Those are still in the idea stage so don't get spooled up over them. The bearing (the red part) would be printed or cut out of Nylon or Delrin. The whole assembly might get printed out of Delrin. There's still a ways to go with the idea but I suspect, even as they are now, they'll far out last the airplane. And if they start to show some wear after a few years, spend .50 cents and print another set.
Re: foam ribs...
I'd say they were more than sufficient, I'd say they were better for this application. As far as scratch building them. Just get a few sheets of 3/4 or 1" (TBD) XPS foam, cut it into 8x50 (?'ish) chunks (score it with a pocket knife and snap it apart). Make one rib template out of 1/2" MDF with a few short nails poking through it. Stab/poke the template onto a rib blank and zip around it with a small hand router and a flush cutting bit.
...here we go
Your basing a huge assumption on **** little information. What kind of material are you talking about? What kind, and how much infill? What are the actual bearing surfaces? What are the loads? What's the duty cycle? etc...
Uninformed, snap assumptions just chap my knickers
Speaking only for myself, my opinion was based on holding and flexing and touching the parts myself. Not a snap assumption, a personal experience. The parts I saw had very little stiffness compared to other plastic parts I've seen (nylon, glass-nylon, styrene, PVC), and plain old common sense told me that you would not want to use them for anything that takes much load or requires much stiffness.
That's why I asked whether there had been some advance or new options in print-able plastic raw material, because I didn't want to make an assumption that the plastic I saw was representative of the plastic being talked about in this thread.
But it does seem that my observations, questions, and thought process have somehow become a frequent mild abrasive, and having this project become reality is a very worthwhile goal. Far more important to me than standing my ground on whether my opinion/experience is uninformed, or chapping someone's hide. I'll watch from the bleachers.
There is a lot to be said for looking at well proven designs (Minimax, for example) and following suit.
A Volksplane tubular spar type rudder could pose another problem for material sources outside of the US, 6061t6 tubing is not generally extruded in Australia, almost all tubing is only architectural grade. The load concentration at the base of an all flying rudder is not good for a narrow fuselarge boom, a conventional wooden fin with a conventionally hinged rudder is simpler to build, probably lighter and far easier to attach to the boom using the fin spar as a sternpost.
For miniature versions of any project, you can just save the CAD file in inches, and then set the CNC software for millimeters. Ask me how I know...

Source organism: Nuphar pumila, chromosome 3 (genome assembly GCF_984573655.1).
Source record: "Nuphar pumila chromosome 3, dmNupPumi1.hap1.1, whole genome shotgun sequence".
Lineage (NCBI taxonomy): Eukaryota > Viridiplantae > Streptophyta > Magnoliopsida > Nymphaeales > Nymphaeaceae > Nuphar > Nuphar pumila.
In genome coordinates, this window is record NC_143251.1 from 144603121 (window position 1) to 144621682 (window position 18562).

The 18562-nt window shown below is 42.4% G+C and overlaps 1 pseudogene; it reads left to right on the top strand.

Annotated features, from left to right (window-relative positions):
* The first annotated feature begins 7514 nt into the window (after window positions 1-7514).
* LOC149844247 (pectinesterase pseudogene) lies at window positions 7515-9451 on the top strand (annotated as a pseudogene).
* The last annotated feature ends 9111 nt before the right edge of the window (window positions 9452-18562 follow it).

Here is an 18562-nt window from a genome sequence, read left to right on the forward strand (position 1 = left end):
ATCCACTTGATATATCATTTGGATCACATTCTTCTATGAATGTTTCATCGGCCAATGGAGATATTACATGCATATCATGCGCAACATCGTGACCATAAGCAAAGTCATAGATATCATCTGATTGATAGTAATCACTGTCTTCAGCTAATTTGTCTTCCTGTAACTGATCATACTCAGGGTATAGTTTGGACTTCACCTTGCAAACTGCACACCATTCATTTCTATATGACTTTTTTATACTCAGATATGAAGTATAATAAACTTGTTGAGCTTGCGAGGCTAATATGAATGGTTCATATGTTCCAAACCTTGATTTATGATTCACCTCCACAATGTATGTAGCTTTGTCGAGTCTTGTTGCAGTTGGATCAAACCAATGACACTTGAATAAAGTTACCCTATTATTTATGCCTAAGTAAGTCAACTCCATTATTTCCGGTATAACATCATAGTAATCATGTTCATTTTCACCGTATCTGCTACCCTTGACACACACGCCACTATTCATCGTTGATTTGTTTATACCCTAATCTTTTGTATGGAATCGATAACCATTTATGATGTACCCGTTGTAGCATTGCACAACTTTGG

1/25.4th scale is very popular.
IF I were to build this fun looking little airplane. I have enough VW engine parts to build a 1/2 VW engine and a few months ago someone gave me 40-- 4'x8' sheets of the foam for the ribs. Still think I would need LARGE, HIGH arm rests for the seat.
I came across this Australian supplier of Aerospace Aluminium Extrusions as well as other aluminium materials used in recreational aviation.
I have never heard of them before yesterday.
I'll be ringing them tomorrow and check their pricing.
I have used Calm before. They seem to be able to supply just about anything you need. Including all sorts of 6061-T6 stuff.
Slicing out ribs from a thick blank might be tough with any reasonable table saw. What's the propose thickness of the wing? I'm thinking it might be 6 inches or more, which is certainly more than I can do with my table saw. OTOH, it would be easy to set up a hot wire to do this. No infernal, clinging dust that way either.
An ‘all flying rudder’ like the VP is an unusual solution which I have only seen on the VP, this solution precludes the use of bracing wires to stiffen the fin/elevator/fuselage junction, it is heavier and more complex structurally than a simple fin with hinged rudder and is more difficult to build requiring large bearings and an anti-servo tab for control feedback.
This area of the design should be scrutinised and debated. A tail group more like the Minimax would be simpler to build and stiffer.
I’m wondering what the material costs will be for the Ranger Firewall aft and firewall fwd?
Regarding the Firewall fwd, what are the engine options we are looking for?
For sure a B/S is going to be the choice #1, but which one?
Other engines might be of interest too, 1/2vw was mentioned, what about the Harbour Freight, GK-Engines, Polini Thor, Simonini Victor, Hirth, Moster, Wankel, Gaoking, Loncin, Kohler, Kawasaki, Honda, ....
What must be done to mak’em fit our bird of desire?
Separate names with a comma.